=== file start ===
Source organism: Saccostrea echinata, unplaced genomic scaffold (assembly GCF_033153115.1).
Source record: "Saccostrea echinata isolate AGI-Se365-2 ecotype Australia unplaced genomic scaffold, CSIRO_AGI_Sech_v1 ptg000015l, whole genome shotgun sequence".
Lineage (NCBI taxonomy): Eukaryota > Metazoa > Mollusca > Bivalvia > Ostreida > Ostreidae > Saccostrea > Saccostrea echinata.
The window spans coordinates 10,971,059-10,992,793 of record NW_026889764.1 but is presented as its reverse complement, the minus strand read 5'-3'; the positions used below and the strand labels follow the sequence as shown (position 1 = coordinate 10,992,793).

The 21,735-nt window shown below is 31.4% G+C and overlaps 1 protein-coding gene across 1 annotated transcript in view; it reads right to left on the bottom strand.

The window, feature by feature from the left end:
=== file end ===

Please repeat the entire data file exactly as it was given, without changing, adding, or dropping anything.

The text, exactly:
Source organism: Saccostrea echinata, unplaced genomic scaffold (assembly GCF_033153115.1).
Source record: "Saccostrea echinata isolate AGI-Se365-2 ecotype Australia unplaced genomic scaffold, CSIRO_AGI_Sech_v1 ptg000015l, whole genome shotgun sequence".
Lineage (NCBI taxonomy): Eukaryota > Metazoa > Mollusca > Bivalvia > Ostreida > Ostreidae > Saccostrea > Saccostrea echinata.
The window spans coordinates 10,971,059-10,992,793 of record NW_026889764.1 but is presented as its reverse complement, the minus strand read 5'-3'; the positions used below and the strand labels follow the sequence as shown (position 1 = coordinate 10,992,793).

The 21,735-nt window shown below is 31.4% G+C and overlaps 1 protein-coding gene across 1 annotated transcript in view; it reads right to left on the bottom strand.

The window, feature by feature from the left end: